One last problem: occasionally, I would see a bunch of suspicious commands run, including ifconfig, netstat, and route:

The process is parented to init, which means the real parent exited before htop could observe it. Fortunately, we have Brendan Gregg’s excellent perf-tools scripts. They wrap the Linux kernel debugging framework ftrace (similar to DTrace on Solaris and BSD).

I wanted to use execsnoop to show calls to exec(), but DigitalOcean disabled my instance’s network connection. Rather than type the program in like an animal, I found David Butler’s JS console one-liner that automates typing into DigitalOcean’s web VNC client:

(function () {
  var t = prompt("Enter text to be sent to console").split("");
  function f() {
    if (t.length > 0) { setTimeout(f, 10); }

It doesn’t support any characters that require the shift key, so I encoded the script as hex, then wrote this Python script on the server to decode it:

import binascii
hex_string = open("execsnoop.hex", "r").read().strip()
print binascii.unhexlify(hex_string)

VFTP: Vim File Transfer Protocol

It took awhile for execsnoop to catch anything, but when it did, I felt like an idiot:

Tracing exec()s. Ctrl-C to end.
Instrumenting sys_execve
  4030   4025 gawk -v o=0 -v opt_name=0 -v name= -v opt_duration=0 [...]
  4031   4029 cat -v trace_pipe
  4095   4094 /bin/sh -c /etc/cron.hourly/
  4096   4095 /etc/cron.hourly/
  4100   4097 awk -F: {print $1}
  4099   4097 grep :
  4098   4097 cat /proc/net/dev
  4103   4096 cp /lib/udev/udev /lib/udev/debug
  4102   4096 ifconfig eth0 up
  4101   4096 ifconfig lo up
  4104   4096 /lib/udev/debug

They put the script in /etc/cron.hourly/, not a user’s crontab! In case you’re curious, here’s what it looks like:

for i in `cat /proc/net/dev|grep :|awk -F {'print $1'}`; do ifconfig $i up& done
cp /lib/udev/udev /lib/udev/debug

So if a sysadmin tries to stop the outgoing DDOS traffic with ifdown, it doesn’t matter because the interface will be turned on again the next hour! What assholes.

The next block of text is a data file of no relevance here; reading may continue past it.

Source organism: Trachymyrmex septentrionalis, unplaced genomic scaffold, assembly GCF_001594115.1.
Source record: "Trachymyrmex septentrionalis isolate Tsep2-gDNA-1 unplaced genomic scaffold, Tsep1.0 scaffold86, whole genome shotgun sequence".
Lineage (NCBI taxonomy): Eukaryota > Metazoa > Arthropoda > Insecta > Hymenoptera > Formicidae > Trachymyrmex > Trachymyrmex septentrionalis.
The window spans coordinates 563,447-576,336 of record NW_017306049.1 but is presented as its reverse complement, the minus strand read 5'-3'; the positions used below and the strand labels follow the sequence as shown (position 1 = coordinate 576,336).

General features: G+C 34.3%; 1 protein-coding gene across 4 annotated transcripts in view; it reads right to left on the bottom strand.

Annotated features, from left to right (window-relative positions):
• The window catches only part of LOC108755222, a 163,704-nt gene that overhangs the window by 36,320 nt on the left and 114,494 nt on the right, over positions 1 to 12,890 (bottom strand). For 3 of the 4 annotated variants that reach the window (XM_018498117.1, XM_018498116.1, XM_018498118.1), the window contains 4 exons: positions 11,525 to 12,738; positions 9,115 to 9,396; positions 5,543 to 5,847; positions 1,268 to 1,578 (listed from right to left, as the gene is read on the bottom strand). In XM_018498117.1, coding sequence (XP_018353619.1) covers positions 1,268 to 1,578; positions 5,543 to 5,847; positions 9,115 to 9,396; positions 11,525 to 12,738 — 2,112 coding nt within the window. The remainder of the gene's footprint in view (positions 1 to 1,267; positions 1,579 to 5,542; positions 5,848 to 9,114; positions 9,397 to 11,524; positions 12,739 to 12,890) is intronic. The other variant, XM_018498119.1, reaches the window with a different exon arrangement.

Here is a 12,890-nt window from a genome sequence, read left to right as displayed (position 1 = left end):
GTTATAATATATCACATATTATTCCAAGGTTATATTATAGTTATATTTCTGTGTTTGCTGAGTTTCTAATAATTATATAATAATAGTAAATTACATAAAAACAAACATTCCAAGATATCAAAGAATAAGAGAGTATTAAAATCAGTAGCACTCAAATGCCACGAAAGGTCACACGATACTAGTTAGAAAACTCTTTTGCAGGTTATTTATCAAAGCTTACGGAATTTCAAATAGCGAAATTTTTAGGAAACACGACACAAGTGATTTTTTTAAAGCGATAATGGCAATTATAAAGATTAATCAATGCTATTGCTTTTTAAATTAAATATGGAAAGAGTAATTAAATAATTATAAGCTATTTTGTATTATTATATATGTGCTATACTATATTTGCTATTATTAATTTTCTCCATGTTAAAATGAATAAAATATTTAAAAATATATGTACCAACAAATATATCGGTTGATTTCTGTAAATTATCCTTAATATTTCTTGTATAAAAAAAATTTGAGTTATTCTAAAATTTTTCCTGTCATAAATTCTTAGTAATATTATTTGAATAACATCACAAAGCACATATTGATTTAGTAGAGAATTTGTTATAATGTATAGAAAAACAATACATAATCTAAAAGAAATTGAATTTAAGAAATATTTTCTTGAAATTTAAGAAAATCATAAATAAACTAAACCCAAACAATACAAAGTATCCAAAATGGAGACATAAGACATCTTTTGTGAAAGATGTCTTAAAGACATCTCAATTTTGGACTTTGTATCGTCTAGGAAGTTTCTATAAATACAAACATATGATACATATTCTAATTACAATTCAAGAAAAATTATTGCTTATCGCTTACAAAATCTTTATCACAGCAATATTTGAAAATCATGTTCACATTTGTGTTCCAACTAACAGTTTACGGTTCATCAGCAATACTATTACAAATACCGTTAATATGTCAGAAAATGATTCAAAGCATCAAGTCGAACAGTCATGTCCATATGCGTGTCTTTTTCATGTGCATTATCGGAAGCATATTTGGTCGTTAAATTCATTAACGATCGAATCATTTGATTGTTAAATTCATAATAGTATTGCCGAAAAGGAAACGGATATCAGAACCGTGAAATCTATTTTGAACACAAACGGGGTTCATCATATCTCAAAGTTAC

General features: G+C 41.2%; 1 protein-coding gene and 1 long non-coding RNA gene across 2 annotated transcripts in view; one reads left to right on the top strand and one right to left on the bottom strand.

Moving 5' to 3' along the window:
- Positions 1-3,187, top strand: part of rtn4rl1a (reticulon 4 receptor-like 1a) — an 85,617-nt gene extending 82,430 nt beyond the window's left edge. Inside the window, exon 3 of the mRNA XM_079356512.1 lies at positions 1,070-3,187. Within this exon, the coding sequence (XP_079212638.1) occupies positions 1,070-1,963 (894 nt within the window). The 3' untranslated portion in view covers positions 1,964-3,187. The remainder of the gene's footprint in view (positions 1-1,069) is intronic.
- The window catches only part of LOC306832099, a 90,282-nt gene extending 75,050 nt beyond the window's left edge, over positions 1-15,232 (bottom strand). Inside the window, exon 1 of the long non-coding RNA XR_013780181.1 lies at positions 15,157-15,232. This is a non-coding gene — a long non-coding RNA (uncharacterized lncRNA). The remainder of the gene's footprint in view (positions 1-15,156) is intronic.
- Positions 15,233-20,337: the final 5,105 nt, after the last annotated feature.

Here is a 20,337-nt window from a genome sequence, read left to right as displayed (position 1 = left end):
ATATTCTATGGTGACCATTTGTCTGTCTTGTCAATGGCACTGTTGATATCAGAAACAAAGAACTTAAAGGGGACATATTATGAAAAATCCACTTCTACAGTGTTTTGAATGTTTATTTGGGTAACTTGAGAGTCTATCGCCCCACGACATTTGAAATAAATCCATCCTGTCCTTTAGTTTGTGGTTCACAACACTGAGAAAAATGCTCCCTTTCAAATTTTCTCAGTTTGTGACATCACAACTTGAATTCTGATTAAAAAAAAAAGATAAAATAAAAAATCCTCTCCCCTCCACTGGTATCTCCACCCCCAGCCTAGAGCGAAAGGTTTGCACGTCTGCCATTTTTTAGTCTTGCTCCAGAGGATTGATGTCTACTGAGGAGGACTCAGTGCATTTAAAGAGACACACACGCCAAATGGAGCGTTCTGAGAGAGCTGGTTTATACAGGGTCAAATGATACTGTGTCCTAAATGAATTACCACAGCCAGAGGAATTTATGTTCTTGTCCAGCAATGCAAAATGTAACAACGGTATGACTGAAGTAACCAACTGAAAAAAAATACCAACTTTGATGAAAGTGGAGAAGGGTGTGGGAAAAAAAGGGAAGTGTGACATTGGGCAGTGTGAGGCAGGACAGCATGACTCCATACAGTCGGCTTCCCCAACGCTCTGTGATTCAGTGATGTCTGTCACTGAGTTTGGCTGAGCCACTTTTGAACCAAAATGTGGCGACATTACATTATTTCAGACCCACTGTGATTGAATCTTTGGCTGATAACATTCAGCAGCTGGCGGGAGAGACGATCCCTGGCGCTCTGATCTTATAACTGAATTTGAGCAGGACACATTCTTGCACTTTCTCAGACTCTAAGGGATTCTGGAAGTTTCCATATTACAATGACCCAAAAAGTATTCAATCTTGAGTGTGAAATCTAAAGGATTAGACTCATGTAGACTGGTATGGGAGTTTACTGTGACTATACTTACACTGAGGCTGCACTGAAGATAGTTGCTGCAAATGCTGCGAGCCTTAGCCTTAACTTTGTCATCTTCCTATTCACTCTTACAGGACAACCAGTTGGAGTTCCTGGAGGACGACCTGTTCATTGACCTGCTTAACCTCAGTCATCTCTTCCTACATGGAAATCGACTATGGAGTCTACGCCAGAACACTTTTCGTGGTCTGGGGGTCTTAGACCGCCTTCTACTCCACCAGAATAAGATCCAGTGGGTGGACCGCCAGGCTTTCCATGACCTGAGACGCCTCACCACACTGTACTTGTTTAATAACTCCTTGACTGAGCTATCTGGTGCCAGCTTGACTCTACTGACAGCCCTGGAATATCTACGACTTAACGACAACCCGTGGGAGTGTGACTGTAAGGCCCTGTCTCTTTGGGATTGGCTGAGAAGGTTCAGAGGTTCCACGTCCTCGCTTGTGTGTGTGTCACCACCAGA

And to confirm that it’s actually being called by cron, I piped execsnoop into this Python script:

import os

while True:
  s = raw_input()
  if "sh -c" in s and ".hourly" in s:
    ppid = s.split()[1]
    os.system("ps -ocommand= -p " + ppid)
    # Output: "CRON"

Lessons Learned


VirusTotal links

After I cleaned the server, DigitalOcean turned on networking and I uploaded the files to VirusTotal. VirusTotal says this is XorDDOS.

Because the malware customizes its binaries, each installation is slightly different and the hashes won’t match.

Attacker public keys

10 Nov 2015:

ssh-rsa AAAAB3NzaC1yc2EAAAADAQABAAABAQDrZmvmtjOOLDxlK0nlwmCocl3gWdfr9D8A8IZwWLflAOmVxVfLIvqGAi/pI4xyI8zTz60zTd9DDDm0kxRFYxLkDLFpkNjuNQe0VyrWlbWVVnSze+f2pDNvZ3hF+kfNoe80PHKUYkUaaENseQ63ndBmC9mC4s1EVADhyVVSesq6QdMBf+XVOQG/ERQtZm7FdDnLSBjKLMHjzhXRqYinBxUzM8YQynL+ptKRLXyCltwY+e9aTpA7np44mStrtrYc5t9EaVpzCoIFGV9n+/nvbrP7asnr2lWcw1l11AdYLkYRLPIYrmnGxHddT+bClpaemIcO7xLRAoUdAkOqgQYibv69

23 Nov 2015:

ssh-rsa AAAAB3NzaC1yc2EAAAADAQABAAABAQDN2Sqatf2OeAV+kKChp0VpT4+c0yBY+54lSymDjoNYsraxLbcs5e92sPVXcjF2iiaDH23wNHlpYrcr+/8HPRcvPJOpI+WUjeKfowxj/TcQmdO2fs3zy54uqT5s0RiO4SwERyR63aoXmLflhaOoFcj4NNTRDCeZB2FMC8jWaTxmYCe9iAIgzlJjamjubzUP4WNOPnxj5wrSibhUgGiOkDTkXDY7yim9dOcxpAvTw24rFZS8SzJqJvW5YjPmAm/V6iQurnu1VSv5eoUC/f7eNARwpKx1E470V3b2oz2Znx4zyrttp/2HAXTI92QpRM/cai3QCNPJQlVKGDW651kuTopB root@iZ94tq5pdslZ

Other fun finds

The attackers were not very good at programming: one of their scripts kept crashing and printing this to the first virtual terminal.

At one point, an automated SSH cracker guessed harrypotter as a username. Also very revealing about our industry: they only bother trying male first names.